Drug Abuse and HIV
Author: Justin Mckibben
Since the beginning of the addiction epidemic in America, drug abuse has been intimately linked with HIV/AIDS. The connection between drug abuse and HIV has to do with heightened risk, and not just of contracting and transmitting HIV, but also of worsening its symptoms and ultimately its consequences.
As of now no cure for HIV/AIDS exists, and neither has one been discovered for addiction, however there are methods of treatment and stages of recovery in some cases. HIV can be prevented and its transmission curtailed, and medications can be used to help prevent further transmission of HIV and the progression of HIV to AIDS, greatly prolonging lives.
Many people still don’t understand the severity of the disease, or the relationship between one and the other, so let us look at the details of HIV/AIDS infections and how they relate to drug abuse.
What Is HIV/AIDS?
HIV stands for Human Immunodeficiency Virus. HIV damages the body by first infecting immune cells called CD4 positive (CD4+) T cells. These cells are essential to our biology for fighting infections.
HIV basically deforms the CD4+ T cells into infected “factories” which produce more of the HIV virus to infect other healthy cells, eventually eliminating the CD4+ T cells. So it uses the body’s own defenses to create more sick cells that ultimately overthrow the immune system.
As CD4+ T cells are lost and the immune system begins to break down, a person becomes more prone to illnesses and common infections.
This infection ultimately can cause what is known as Acquired Immune Deficiency Syndrome (AIDS) which is a illness that devastates the body’s ability to protect itself against disease.
AIDS is diagnosed when a person has one or more of these infections and a CD4+ cell count of less than 200. As history has shown, AIDS is a devastating disease that continues to destroy lives. In 2008 alone more than 16,000 people died from AIDS.
How Is HIV Spread?
HIV is transmitted by contact with the blood or other body fluids of an infected person, which can transpire during unprotected sex, and untreated infected women can pass HIV to their infants during:
The problem with drug abuse is that HIV can be spread through sharing injecting drug-use equipment, since these instruments come in direct contact with the blood-stream.
Even though most people know that intravenous drug use and needle-sharing can transmit HIV, a lot of people aren’t aware of the role that drug abuse in general plays in HIV infection.
Drug abuse and addiction can put someone in a mindset making them more likely to engage in risk behaviors such as having unsafe sex with an infected partner. Indeed, the most common way of contracting HIV is through unsafe sex, including “transactional” sex meaning to trading sex for drugs or money.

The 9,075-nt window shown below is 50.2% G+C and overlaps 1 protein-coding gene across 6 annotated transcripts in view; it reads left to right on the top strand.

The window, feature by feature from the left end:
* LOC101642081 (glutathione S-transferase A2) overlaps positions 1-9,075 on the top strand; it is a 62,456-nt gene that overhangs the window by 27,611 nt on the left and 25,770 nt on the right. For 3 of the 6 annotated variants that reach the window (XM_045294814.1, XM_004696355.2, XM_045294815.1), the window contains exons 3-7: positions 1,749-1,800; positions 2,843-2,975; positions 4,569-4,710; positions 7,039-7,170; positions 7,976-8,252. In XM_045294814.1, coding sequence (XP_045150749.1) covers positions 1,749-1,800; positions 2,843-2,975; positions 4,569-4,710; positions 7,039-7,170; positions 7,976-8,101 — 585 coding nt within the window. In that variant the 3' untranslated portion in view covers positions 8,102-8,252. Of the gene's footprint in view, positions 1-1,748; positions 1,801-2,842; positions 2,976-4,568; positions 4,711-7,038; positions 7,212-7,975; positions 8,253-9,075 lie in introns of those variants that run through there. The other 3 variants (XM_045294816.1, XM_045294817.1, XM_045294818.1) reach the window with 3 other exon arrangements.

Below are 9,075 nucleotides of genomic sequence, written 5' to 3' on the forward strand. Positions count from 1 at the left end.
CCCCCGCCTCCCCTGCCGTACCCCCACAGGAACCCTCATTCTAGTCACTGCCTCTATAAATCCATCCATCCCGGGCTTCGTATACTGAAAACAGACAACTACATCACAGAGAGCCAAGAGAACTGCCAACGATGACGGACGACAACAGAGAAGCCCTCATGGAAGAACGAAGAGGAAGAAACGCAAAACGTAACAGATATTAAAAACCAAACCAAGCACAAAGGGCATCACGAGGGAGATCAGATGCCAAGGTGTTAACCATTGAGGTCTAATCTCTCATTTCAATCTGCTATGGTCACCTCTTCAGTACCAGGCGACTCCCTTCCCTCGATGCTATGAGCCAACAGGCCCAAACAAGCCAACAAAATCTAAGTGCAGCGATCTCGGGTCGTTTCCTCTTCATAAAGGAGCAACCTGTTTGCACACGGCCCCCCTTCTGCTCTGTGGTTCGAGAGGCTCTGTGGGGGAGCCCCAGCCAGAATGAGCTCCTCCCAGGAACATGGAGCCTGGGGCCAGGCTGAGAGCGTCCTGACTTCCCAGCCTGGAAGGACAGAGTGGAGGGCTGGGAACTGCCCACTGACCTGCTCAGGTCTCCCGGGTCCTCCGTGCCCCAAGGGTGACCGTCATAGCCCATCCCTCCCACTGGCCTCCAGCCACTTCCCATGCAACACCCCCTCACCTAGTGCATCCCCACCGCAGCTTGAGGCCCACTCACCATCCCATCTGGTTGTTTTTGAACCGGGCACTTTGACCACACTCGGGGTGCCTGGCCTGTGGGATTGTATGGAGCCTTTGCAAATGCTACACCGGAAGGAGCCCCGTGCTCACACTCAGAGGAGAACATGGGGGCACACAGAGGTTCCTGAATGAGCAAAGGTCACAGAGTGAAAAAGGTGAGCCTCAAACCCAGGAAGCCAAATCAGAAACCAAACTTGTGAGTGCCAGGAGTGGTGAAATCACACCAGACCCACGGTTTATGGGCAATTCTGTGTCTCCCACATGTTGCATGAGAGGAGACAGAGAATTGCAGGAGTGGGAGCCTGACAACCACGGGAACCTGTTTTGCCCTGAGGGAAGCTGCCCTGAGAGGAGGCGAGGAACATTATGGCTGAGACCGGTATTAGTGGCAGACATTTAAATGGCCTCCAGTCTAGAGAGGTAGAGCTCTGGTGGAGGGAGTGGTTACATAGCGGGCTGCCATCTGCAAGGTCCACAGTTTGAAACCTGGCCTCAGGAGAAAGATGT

Drug abuse and addiction can also worsen HIV symptoms, as the immune system is already weakened and putting more harmful chemicals into the body is sure to only add to the break down. Drug abuse can also cause greater neuronal injury and cognitive impairment when combined with HIV infections.
Because of the strong link between drug abuse and the spread of HIV, drug abuse treatment can be an effective way to prevent the spread of HIV because most drug abuse treatment will offer HIV risk reduction counseling.
Testing for HIV is important, and especially important for intravenous drug users. The Centers for Disease Control and Prevention (CDC) estimates that 1.2 million people are infected with HIV in the United States and that 1 out of 5 people are infected and don’t even know it.
So when it comes to drug abuse, there is typically a variety of risk behaviors that addicts and drug users indulge in that could easily cause the spread of HIV, and further damage people already infected. Many drug abuse treatment facilities will offer HIV testing as part of a general physical assessment of an addict committing themselves to treatment.
In the end, understanding the dangers and knowing the your status will help prevent the spread of infectious diseases such as HIV. Statistically people in drug abuse treatment who undergo counseling and get educated on HIV and the relation to drug abuse reduce or even completely stop their risk behaviors.
HIV and other infectious diseases are just example one of the countless devastating side-effects of drug abuse. Too many lives are either destroyed or ended because of drugs and alcohol, but there is always a way out for those willing to seek it.
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